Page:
California Energy Commission (CEC) approved the construction and operation of two solar-thermal power plants with a planned total capacity of some 500 megawatts (MW) at the Palen location in California. As such, the second project location developed by the American project development unit of the Solar Millennium Group has been granted this approval. The entire approval procedure is expected to be completed with the decision by the US Bureau of Land Management (BLM) at the beginning of 2011. Together with the solar location at Blythe, the locations of the Solar Millennium Group that have been granted approval would thus total a capacity of some 1,500 MW in California alone.
Solar Millennium is thus making a material contribution towards the energy transformation process in the US. At the same time, the construction of the power plants will provide a significant economical impulse for the southwest of the country. The initial construction works for the planned power plants have already started at the Blythe location. With a total capacity of 1,000 MW, the world's largest solar power plants would being built here. For the first time, these will approach the dimensions of nuclear energy plants or major coal-fired power plants.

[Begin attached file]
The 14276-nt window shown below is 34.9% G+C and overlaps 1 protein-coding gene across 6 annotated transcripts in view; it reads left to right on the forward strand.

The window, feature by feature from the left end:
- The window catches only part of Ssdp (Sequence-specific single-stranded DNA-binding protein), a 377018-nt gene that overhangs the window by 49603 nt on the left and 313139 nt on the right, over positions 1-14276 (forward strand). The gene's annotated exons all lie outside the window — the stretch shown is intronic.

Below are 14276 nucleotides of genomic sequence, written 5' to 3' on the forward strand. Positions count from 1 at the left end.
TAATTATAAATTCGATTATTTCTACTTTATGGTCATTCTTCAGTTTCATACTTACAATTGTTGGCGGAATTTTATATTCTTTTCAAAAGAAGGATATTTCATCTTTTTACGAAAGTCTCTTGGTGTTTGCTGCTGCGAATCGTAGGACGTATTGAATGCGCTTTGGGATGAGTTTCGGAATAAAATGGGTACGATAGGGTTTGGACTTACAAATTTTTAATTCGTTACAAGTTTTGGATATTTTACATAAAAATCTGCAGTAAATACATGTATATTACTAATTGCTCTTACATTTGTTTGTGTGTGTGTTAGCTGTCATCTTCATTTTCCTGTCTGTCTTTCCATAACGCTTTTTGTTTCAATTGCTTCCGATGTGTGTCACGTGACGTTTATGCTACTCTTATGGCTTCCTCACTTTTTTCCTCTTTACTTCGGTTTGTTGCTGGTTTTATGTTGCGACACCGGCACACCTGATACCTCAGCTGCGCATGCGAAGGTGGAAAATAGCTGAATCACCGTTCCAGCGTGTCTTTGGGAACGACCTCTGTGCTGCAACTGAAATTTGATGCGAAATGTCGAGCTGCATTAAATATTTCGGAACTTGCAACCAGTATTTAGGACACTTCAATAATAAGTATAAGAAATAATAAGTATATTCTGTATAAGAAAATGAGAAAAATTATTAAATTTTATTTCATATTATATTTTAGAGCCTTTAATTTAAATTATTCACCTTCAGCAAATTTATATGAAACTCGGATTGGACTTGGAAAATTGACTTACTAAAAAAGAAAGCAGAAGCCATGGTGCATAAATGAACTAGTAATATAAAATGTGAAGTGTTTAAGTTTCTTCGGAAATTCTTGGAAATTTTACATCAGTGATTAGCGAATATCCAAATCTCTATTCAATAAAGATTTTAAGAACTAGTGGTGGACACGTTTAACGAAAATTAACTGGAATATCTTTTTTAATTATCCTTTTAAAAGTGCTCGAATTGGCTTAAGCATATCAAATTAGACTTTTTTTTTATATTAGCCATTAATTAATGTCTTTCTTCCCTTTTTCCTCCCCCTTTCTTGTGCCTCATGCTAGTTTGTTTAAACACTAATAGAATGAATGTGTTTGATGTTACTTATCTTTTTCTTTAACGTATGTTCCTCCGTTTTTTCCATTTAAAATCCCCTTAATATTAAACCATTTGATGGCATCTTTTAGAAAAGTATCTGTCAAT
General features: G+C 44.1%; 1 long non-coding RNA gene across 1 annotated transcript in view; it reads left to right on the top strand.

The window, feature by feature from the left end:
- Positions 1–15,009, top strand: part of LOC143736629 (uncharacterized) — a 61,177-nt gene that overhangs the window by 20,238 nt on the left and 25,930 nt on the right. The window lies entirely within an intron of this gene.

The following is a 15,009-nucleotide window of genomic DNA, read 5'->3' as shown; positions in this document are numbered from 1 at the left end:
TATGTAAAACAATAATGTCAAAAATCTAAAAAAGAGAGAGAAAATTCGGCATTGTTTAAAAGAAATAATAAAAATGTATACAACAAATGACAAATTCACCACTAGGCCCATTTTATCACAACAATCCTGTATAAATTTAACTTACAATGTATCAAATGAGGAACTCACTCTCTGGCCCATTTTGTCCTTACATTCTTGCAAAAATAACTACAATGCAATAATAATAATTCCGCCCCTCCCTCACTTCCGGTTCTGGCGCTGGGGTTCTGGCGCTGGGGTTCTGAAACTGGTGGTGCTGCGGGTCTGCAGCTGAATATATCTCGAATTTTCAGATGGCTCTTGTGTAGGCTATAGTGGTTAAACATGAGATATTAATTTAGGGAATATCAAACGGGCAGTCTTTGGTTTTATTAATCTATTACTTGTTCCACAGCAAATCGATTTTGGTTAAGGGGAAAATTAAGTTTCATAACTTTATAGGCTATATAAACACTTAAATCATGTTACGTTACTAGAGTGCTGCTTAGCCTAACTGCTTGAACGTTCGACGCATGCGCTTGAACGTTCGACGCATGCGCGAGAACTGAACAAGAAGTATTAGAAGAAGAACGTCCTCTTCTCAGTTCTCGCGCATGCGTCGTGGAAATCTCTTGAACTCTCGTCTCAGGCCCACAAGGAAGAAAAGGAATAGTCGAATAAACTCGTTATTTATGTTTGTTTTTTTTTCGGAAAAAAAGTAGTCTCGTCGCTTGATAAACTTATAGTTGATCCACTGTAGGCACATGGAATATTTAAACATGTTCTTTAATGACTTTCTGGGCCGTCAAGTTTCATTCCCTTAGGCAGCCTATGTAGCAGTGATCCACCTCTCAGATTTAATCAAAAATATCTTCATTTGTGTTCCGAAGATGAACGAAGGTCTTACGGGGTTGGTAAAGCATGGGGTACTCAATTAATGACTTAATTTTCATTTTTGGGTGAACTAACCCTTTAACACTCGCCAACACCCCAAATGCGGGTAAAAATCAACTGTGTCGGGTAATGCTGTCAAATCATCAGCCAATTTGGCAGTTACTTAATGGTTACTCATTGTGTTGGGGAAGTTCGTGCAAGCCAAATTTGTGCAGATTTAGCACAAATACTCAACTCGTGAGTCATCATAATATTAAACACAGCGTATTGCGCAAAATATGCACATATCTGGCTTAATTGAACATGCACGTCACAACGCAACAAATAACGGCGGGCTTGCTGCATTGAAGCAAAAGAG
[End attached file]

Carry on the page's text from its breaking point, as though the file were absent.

Oliver Blamberger, CFO of Solar Millennium AG: "The partial approval by the California Energy Commission for the Palen location is another important milestone in our US business. On the whole, we have established an excellent starting position in the currently most important market for solar-thermal power plants."
Solar Millennium LLC, the project development unit in charge of the US within the Solar Millennium Group, is a wholly-owned subsidiary of Solar Trust of America LLC, the US American joint venture of Solar Millennium (70 percent) and Ferrostaal Inc. (30 percent). Uwe T. Schmidt, CEO of Solar Trust of America, emphasizes the general significance of the solar energy sector for the US economy: "With roughly 800 permanent jobs in the operation and several thousands in the construction of our solar-thermal power plants in California and Nevada, new sustainable jobs are being created throughout the American southwest."
Like the sister projects in Blythe, the plants planned at the Palen location will set new standards for solar-thermal power plants with respect to sustainability and environmental friendliness. Both project locations will feature dry rather than water cooling, thus reducing the consumption of water considerably.